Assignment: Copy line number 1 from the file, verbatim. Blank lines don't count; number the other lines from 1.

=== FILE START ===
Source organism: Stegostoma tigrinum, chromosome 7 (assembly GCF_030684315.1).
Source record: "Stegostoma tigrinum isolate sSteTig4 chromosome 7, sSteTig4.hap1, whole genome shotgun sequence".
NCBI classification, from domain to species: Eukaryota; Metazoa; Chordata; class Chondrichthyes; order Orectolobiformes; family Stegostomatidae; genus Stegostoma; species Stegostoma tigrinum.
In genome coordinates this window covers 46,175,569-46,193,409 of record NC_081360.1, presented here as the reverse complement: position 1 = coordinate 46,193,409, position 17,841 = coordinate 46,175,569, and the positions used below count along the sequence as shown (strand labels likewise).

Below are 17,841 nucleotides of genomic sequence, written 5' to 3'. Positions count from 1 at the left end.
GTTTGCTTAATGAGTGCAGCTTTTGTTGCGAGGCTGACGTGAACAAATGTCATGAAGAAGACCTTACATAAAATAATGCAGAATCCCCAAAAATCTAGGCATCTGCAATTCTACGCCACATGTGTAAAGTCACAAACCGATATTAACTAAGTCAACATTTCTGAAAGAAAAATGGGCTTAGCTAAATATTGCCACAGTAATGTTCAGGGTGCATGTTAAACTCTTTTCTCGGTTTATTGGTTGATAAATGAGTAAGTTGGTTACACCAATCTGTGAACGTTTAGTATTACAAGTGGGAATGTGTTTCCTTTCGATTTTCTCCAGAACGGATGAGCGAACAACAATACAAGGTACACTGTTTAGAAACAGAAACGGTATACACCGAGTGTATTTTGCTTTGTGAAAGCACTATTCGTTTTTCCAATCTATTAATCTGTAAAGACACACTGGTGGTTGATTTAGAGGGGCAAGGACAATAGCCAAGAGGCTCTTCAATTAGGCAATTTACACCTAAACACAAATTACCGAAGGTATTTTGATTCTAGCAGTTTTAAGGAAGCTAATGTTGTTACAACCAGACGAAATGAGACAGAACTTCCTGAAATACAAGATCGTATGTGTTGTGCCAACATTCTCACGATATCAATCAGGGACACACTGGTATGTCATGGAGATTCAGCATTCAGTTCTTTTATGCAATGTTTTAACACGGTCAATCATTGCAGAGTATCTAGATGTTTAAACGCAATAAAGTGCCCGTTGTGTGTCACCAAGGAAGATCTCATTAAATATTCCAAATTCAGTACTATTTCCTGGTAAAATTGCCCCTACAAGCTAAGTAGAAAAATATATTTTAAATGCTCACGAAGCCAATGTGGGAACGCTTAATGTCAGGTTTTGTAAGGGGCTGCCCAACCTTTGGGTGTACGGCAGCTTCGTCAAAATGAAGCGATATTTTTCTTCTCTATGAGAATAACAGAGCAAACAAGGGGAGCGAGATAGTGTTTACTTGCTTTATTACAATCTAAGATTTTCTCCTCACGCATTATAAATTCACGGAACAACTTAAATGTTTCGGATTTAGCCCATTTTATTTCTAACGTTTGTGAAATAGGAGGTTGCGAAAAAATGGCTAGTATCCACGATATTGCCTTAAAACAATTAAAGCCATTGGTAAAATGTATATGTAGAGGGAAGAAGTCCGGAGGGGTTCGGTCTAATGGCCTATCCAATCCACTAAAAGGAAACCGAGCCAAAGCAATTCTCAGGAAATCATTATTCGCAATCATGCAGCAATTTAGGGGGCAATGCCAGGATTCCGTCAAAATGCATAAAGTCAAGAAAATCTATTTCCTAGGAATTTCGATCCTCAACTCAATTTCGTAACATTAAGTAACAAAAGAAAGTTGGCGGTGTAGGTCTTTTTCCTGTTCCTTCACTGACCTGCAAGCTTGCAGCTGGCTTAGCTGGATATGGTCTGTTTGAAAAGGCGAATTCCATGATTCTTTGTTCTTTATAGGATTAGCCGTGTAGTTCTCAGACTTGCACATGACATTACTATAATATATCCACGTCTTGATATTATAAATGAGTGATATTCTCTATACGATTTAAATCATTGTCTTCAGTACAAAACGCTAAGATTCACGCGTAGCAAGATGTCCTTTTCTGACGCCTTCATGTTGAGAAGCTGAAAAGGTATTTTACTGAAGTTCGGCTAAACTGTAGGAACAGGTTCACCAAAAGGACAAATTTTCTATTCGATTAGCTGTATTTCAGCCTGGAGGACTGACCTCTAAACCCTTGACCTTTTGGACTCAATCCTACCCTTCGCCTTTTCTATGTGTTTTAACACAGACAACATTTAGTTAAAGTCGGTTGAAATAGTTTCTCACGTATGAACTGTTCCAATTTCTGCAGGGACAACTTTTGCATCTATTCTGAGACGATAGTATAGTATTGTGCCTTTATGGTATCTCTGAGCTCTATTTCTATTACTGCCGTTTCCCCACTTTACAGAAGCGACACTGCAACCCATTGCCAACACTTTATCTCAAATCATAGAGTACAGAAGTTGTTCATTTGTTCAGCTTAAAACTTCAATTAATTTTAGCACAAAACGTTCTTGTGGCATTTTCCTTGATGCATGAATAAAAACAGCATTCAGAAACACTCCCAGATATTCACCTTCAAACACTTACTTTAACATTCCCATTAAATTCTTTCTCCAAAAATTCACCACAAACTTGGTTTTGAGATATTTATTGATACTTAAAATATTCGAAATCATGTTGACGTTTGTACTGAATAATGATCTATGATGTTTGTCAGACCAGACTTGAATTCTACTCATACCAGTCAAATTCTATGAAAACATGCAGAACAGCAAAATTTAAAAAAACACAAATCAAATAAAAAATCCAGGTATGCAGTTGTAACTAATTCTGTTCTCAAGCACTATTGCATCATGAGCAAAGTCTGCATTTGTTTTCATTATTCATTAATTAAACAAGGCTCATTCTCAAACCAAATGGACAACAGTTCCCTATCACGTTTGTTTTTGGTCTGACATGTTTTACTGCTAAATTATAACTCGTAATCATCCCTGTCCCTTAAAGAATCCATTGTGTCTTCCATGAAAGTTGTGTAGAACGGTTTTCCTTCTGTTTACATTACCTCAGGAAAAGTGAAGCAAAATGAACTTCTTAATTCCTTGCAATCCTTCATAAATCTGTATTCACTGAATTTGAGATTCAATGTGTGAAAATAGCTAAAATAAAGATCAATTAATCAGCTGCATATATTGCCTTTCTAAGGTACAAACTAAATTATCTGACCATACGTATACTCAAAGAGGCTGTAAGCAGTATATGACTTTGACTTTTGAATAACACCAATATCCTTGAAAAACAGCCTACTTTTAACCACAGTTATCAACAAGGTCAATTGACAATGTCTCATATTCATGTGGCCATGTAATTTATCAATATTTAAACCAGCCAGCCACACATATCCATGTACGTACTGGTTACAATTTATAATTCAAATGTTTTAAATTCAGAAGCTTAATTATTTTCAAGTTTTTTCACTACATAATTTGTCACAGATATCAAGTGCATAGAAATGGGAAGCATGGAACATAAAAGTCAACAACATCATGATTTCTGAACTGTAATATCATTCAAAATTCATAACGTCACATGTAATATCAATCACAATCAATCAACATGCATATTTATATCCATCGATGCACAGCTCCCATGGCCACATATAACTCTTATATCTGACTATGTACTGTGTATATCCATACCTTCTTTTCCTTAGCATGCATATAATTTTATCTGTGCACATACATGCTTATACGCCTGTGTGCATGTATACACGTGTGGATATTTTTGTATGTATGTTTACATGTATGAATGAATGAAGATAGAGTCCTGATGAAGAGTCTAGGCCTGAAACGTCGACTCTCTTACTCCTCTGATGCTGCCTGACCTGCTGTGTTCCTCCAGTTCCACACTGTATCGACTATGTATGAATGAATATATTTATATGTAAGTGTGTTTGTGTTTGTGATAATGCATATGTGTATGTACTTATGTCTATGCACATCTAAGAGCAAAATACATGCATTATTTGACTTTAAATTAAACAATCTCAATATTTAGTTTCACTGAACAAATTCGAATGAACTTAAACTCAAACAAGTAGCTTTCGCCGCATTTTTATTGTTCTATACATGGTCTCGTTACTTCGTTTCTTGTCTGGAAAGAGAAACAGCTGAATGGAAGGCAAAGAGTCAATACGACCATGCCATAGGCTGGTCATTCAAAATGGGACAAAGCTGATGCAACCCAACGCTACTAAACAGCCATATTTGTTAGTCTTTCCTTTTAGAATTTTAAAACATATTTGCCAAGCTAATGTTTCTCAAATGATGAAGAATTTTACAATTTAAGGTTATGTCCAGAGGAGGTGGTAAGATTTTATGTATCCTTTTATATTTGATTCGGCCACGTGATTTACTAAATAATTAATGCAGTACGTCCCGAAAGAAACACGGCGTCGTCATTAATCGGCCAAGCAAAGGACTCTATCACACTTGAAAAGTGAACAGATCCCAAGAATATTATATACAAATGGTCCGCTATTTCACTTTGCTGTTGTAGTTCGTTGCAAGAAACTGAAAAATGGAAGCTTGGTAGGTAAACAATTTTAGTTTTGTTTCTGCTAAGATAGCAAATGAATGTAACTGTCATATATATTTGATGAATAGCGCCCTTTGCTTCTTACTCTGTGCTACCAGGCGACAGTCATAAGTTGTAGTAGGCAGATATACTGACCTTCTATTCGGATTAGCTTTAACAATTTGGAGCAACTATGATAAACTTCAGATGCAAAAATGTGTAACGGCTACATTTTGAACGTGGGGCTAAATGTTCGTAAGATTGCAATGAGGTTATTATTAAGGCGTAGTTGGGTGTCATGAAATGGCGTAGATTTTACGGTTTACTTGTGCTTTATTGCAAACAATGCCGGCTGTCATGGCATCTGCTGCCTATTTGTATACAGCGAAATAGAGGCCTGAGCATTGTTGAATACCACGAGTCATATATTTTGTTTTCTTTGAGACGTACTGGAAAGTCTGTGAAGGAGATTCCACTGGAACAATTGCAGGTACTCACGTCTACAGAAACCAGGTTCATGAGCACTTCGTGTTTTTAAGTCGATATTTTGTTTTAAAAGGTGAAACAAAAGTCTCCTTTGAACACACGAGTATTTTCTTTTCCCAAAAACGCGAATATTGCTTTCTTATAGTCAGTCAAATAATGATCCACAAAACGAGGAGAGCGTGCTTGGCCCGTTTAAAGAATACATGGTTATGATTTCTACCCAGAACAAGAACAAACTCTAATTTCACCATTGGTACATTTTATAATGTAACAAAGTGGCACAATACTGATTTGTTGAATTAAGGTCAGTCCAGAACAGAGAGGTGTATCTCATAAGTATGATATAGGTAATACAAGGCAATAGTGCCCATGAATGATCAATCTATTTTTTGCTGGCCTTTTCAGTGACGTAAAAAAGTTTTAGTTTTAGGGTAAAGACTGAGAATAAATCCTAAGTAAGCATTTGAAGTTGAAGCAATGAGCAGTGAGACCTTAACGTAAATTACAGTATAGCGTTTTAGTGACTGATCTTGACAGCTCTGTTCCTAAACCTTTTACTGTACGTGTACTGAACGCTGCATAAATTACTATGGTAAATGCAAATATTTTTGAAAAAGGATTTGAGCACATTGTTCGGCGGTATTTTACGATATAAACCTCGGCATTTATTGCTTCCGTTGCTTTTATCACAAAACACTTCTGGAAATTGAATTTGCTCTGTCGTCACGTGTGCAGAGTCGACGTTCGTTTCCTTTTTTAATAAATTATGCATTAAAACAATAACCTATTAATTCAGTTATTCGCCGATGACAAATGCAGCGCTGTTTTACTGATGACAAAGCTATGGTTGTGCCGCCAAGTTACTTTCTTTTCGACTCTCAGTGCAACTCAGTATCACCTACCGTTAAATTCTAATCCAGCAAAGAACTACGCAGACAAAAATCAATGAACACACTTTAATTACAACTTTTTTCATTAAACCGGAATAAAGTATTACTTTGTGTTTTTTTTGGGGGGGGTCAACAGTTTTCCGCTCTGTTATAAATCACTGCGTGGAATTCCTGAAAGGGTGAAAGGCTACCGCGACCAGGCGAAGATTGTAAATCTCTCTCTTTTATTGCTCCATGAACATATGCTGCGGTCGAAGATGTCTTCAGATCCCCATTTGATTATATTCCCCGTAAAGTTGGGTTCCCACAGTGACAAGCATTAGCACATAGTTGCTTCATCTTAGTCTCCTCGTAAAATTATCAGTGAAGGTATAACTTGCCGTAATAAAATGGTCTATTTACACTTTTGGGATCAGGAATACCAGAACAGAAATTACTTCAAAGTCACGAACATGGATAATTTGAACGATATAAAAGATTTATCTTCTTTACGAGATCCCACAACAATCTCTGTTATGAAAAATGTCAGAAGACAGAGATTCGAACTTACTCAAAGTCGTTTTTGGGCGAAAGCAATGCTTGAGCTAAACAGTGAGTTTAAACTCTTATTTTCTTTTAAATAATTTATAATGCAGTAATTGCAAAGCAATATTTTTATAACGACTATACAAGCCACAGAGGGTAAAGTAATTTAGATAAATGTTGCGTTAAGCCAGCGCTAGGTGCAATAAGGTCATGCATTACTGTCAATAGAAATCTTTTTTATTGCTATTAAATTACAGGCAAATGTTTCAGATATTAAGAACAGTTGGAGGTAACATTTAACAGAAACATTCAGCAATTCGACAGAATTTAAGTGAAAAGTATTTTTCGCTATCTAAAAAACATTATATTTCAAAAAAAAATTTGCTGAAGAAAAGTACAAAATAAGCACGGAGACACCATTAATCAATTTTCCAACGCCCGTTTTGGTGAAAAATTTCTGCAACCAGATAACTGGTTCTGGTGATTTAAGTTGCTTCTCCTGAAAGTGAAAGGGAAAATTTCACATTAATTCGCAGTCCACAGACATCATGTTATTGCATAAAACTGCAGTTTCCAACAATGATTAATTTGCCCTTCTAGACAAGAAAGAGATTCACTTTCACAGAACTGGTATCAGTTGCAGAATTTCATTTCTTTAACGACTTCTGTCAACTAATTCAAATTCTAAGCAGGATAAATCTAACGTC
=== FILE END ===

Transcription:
Source organism: Stegostoma tigrinum, chromosome 7 (assembly GCF_030684315.1).